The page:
Ryan Blethen discusses the press, media and democracy. Daily Democracy is part of the Democracy Papers, a series of articles, essays and editorial opinion examining threats to our freedoms of speech and the press.
November 5, 2007 4:25 PM
Posted by Ryan Blethen
Twenty-one civil rights groups sent a letter to Federal Communications Commission Chairman Kevin Martin today. The letter implores him to do something about the lack of minority owned broadcast outlets. The letter is below.
Dear Chairman Martin:
We are writing to call on the Federal Communications Commission (FCC) to address the issue of minority ownership. Assembled together here as leaders of minority communities speaking with one voice, we request the creation of an independent task force to conduct a specific inquiry into the impact of market concentration on female and minority ownership before moving forward with issuing any new ownership rules for broadcast media. On its face, the Commission's movement toward eliminating media ownership limits appears to severely undercut its statutory and moral obligation to promote minority ownership of broadcast stations. The failure of the FCC to even acknowledge this contradiction is deeply troubling, and this letter is intended to highlight the problem and propose a course of action.
We appreciate that you are open to the idea of creating a task force to thoroughly study the policy goal of promoting minority ownership of broadcast stations. But we are alarmed by recent reports indicating that you will not wait until the work of such a task force is completed before issuing new rules that may permit further media consolidation. This is not acceptable. An uninformed rush to eliminate ownership limits may set back the expansion of minority ownership by a generation and leave us little recourse.
The Commission already labors under a credibility deficit on this issue. Minority ownership is in crisis precisely because the FCC has long neglected to consider the issue as a critical public policy goal. The frustration is not limited to our community. The U.S. Third Circuit Court of Appeals admonished the FCC for failing to address the issue of minority ownership. The available evidence indicates cause for deep concern. According to the best available independent research--which, unfortunately, has never been duplicated by the Commission--women and minorities own broadcast stations at roughly one-tenth the level of their representation in the population. This statistic should have set off alarm bells long ago. We simply cannot understand how this is not a top priority for your agency.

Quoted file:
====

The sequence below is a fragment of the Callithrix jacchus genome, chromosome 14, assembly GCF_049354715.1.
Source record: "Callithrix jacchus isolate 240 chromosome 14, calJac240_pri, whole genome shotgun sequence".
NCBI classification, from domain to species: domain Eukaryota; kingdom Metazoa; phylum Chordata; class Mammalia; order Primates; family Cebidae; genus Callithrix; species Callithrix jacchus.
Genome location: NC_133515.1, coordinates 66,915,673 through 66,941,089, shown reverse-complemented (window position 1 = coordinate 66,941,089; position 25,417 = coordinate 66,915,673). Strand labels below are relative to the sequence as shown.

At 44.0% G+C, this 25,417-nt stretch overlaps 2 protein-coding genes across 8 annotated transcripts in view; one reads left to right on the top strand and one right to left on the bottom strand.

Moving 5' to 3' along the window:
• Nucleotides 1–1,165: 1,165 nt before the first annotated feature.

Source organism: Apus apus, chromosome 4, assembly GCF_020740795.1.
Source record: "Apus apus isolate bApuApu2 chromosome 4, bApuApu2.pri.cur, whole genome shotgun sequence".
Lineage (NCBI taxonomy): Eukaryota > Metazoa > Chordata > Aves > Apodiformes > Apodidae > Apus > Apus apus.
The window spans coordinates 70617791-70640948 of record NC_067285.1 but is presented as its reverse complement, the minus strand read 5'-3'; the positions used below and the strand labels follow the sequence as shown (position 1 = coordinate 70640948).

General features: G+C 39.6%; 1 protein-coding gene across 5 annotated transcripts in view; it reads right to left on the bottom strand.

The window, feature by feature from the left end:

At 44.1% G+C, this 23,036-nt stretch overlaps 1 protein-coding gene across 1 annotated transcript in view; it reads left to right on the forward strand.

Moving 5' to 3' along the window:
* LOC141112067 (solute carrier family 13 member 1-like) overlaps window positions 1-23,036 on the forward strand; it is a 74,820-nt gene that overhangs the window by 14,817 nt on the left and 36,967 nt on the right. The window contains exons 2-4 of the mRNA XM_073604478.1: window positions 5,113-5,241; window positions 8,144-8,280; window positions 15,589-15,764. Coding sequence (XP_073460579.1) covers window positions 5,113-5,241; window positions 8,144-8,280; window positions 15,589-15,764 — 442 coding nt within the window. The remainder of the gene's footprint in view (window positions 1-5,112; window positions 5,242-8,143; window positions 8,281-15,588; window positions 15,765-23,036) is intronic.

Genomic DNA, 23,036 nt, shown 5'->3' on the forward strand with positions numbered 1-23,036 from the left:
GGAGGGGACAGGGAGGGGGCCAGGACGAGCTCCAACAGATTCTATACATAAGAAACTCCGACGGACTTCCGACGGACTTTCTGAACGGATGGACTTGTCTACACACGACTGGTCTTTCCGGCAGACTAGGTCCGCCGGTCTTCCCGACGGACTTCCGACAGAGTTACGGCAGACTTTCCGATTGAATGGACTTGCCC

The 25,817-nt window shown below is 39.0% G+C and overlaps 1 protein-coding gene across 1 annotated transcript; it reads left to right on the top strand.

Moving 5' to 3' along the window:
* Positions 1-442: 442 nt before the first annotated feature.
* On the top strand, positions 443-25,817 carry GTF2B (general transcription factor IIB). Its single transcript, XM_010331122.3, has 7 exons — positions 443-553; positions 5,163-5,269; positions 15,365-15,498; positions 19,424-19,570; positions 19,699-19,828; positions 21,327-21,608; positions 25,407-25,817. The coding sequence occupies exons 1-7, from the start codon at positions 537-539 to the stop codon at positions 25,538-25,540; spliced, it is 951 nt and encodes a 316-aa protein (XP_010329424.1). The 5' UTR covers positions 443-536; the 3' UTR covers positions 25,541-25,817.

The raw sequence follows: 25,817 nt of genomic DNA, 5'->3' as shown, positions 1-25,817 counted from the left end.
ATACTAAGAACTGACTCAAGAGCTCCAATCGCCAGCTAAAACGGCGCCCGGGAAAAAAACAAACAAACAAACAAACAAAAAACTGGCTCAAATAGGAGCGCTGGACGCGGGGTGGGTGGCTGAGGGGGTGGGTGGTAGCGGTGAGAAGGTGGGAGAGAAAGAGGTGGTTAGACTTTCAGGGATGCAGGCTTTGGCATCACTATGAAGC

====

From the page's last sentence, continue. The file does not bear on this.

Yet for many years, the FCC has failed in its responsibility to examine or address the impact of market consolidation on communities of color and broadcasters of color. The Commission has never even managed to conduct an accurate count of its own data on the race and gender characteristics of licensees to determine the true number of women and minority owners. Economists hired this year by the Commission to study the problem were unable to do so because the data provided to them was unusable. They wrote: "The data currently being collected by the FCC is extremely crude and subject to a large enough degree of measurement error to render it essentially useless for any serious analysis." Without this information, it is impossible to have an adequate understanding of how different policies governing media ownership in general would impact minority ownership specifically.
We call upon the FCC to elevate its commitment to the promotion of minority ownership. The Commission should create a task force on the issue which would, at the very least, conduct the simple steps that the agency has inexplicably failed to accomplish to date. First, the task force should ensure that an accurate accounting of the FCC's data is conducted on the actual number of minority and female broadcast station owners. Second, the task force should perform an analysis on this accurate data set to determine the likely impact of policies which permit further media consolidation, policies which tighten ownership limits, and policies which may offer incentives for expanding minority ownership. Only when the work of this task force is completed should the FCC move forward with any changes to the rules governing media ownership. Only when it is well armed with the facts and analysis provided by this task force can the Commission expect to determine the appropriate policies which will further the goal of increasing minority broadcast ownership.
The legacy of race and gender discrimination in the broadcast industry is a disgraceful reality in America today. It is not a problem that will be solved quickly or easily. But we must take the first step by truly understanding the nature and scope of our present crisis. History will not excuse ignorance as a justification for policies that further depress the level of minority ownership. We ask that the Commission take adequate steps to ensure that it makes the right choices to reach a long overdue justice on the issue of minority ownership in the broadcast media.
National Hispanic Media Coalition
National Council of La Raza
Asian American Justice Center
Hip Hop Caucus
National Congress of Black Women
Native Public Media
National Institute for Latino Policy
League of United Latin American Citizens
Mexican American Legal Defense and Educational Fund
National Association of Hispanic Journalists
Independent Spanish Broadcasters Association
Black Leadership Forum
Cuban American National Council
Latino Literacy Now
National Association of Hispanic Publications
National Association of Latino Independent Producers
Latino Gerontological Center
National Coalition on Black Civic Participation
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